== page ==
Coronavirus: Queues seen outside of Wuhan crematorium as residents gather to collect ashes of loved ones
The residents of Wuhan, where novel coronavirus originated, are now able to move out of their houses after the lockdown imposed in January was lifted recently. The people of Wuhan rushed to different facilities, with the longest queue being the line to collect the ashes and mourn for the loss of their loved ones. To prevent further spread of the virus, the authorities had banned people from collecting ashes of their loved ones or hold a funeral for them all this while.
A long queue of people was seen waiting outside the Hankou Crematorium in Wuhan. According to the local facilities, the cremation services will be free of charge for the deceased who died from the virus. But residents needed to wait for five to six hours to collect the ashes if they didn't have a pre-booked appointment, a worker told the Daily Mail.
A citizen of Wuhan, Ding Ding lost his mother at the end of February and the authorities had told him to find a burial site soon and inter her ashes."We need to make an appointment to get a space at the cemetery and then get the ashes, there are too many people waiting,” he told ITV News.“I am not ready, it came all of a sudden, we were planning to have a family funeral, but we've been told to handle this as quickly as possible." He said people were queuing outside the cemetery for four to five hours.
The authorities wanted to give out all the ashes before Qingming Festival, also known as the Tomb-sweeping Day that falls on April 4. It is a traditional Chinese annual occasion when people pay tribute to deceased family and friends. However, even after collecting the ashes, the ceremonies will be held by the cemetery workers. They will pay tribute to the deceased ones on behalf of the residents to prevent large gatherings and reduce the chances of spreading the virus.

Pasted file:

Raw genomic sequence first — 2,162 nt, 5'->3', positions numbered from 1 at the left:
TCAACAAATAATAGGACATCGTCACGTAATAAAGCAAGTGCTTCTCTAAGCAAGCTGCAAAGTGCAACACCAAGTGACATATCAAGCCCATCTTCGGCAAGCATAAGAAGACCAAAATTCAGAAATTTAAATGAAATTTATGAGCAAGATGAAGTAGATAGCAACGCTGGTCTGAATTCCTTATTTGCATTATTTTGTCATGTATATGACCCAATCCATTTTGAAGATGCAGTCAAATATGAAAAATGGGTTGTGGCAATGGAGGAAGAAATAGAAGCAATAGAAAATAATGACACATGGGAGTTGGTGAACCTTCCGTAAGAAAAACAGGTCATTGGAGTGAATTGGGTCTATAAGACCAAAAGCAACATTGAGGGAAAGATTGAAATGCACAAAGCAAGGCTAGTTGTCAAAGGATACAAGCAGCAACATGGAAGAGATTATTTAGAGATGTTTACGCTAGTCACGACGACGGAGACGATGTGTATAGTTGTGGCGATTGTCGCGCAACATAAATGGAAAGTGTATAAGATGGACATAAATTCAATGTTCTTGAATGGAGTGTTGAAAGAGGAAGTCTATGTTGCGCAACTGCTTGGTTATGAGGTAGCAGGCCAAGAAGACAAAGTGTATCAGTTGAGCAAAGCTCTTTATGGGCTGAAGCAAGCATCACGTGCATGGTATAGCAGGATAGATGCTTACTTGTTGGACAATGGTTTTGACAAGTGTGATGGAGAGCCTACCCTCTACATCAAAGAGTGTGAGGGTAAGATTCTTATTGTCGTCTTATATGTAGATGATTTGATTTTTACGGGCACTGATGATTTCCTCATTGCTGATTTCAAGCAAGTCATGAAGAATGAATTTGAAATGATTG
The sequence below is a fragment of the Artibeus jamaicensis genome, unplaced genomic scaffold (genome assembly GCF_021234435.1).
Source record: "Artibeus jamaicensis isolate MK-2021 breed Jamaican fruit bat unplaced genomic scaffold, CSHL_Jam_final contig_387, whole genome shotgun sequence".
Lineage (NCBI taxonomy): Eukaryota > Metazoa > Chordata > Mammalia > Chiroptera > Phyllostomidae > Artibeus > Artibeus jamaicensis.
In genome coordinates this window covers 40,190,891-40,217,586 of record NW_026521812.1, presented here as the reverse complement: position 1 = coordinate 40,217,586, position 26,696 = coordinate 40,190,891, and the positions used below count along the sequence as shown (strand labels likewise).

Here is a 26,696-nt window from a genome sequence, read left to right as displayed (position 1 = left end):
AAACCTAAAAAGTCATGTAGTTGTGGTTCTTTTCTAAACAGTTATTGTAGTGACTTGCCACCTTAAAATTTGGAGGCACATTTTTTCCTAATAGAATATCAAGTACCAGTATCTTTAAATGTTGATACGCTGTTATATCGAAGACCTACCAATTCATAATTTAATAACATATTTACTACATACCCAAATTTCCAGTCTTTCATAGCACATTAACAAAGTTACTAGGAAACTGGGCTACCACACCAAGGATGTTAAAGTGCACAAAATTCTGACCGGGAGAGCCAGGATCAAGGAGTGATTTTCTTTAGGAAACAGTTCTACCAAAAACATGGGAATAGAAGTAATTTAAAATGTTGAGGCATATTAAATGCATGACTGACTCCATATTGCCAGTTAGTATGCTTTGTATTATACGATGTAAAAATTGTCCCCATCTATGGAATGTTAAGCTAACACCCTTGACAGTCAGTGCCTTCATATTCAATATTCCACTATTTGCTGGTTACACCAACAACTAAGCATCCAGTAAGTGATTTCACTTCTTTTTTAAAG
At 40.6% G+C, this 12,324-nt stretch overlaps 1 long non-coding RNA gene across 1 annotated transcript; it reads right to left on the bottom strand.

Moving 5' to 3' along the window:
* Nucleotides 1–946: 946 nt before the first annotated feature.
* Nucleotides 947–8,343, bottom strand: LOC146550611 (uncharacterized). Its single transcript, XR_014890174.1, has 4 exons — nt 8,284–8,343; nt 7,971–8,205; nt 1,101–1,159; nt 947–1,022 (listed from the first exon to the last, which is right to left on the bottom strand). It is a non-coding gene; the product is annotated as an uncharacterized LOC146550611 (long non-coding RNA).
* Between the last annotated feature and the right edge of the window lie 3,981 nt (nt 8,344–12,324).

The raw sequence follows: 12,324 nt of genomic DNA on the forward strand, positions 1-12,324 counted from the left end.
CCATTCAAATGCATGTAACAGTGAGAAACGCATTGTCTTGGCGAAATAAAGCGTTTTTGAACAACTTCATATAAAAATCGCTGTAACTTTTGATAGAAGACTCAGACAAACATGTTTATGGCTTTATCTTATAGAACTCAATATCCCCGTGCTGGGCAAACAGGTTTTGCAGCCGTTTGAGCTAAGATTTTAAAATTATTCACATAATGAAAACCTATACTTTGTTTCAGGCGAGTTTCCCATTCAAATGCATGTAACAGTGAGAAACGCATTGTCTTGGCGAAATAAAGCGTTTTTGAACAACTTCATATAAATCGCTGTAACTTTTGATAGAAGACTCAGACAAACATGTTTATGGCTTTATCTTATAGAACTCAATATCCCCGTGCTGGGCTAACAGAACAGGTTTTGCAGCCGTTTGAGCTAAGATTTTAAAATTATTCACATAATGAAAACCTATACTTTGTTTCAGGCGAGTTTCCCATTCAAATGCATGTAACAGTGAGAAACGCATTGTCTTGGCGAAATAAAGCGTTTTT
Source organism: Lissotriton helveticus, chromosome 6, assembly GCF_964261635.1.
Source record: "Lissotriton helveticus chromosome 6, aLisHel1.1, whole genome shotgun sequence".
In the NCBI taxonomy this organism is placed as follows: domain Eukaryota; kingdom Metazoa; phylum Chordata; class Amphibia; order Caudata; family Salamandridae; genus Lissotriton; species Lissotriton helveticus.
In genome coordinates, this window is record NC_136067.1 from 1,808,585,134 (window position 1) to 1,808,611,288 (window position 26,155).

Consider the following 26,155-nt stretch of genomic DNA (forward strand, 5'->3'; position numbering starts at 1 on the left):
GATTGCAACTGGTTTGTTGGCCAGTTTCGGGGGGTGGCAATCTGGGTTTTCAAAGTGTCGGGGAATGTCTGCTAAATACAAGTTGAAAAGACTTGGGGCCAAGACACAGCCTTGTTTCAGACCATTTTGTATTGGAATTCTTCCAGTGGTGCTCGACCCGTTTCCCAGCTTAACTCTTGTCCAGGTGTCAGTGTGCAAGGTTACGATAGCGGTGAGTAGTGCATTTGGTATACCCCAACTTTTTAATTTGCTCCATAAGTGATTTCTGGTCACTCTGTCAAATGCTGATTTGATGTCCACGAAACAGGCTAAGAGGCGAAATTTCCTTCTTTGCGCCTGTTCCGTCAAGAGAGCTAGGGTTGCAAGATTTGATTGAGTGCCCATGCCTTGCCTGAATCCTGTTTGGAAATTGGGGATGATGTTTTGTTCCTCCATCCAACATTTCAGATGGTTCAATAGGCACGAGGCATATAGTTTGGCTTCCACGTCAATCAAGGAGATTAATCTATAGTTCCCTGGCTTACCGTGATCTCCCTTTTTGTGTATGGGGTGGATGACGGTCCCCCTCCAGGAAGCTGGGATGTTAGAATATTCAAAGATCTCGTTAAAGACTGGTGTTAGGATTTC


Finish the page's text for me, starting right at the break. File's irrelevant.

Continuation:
Residents of Wuhan fear a second wave of the virus after lifting the lockdown due to a large number of silent carriers who show no symptoms and can potentially spread the virus to others. Another reason they fear is that there are chances that former patients who were diagnosed with the virus can be infected once more even after the 'all clear card'. This raises a cause for concern and is the reason why large gatherings and funerals are still being prevented until the end of April.
Nevertheless, the cities have to start getting back to their daily routine and businesses, which is why, the authorities have assigned a color based QR code on the residents’ phones, indicating the person's health status. The colors are assigned according to the provincial epidemic control database. People who have been diagnosed as confirmed, suspected or asymptomatic cases. People with a fever will receive the red color code; their close contacts will receive the yellow code; and people without any record in the database will get the green code -- meaning they're healthy and safe to go around.
Those with the green QR code will be allowed to work, given they receive a letter from their employer.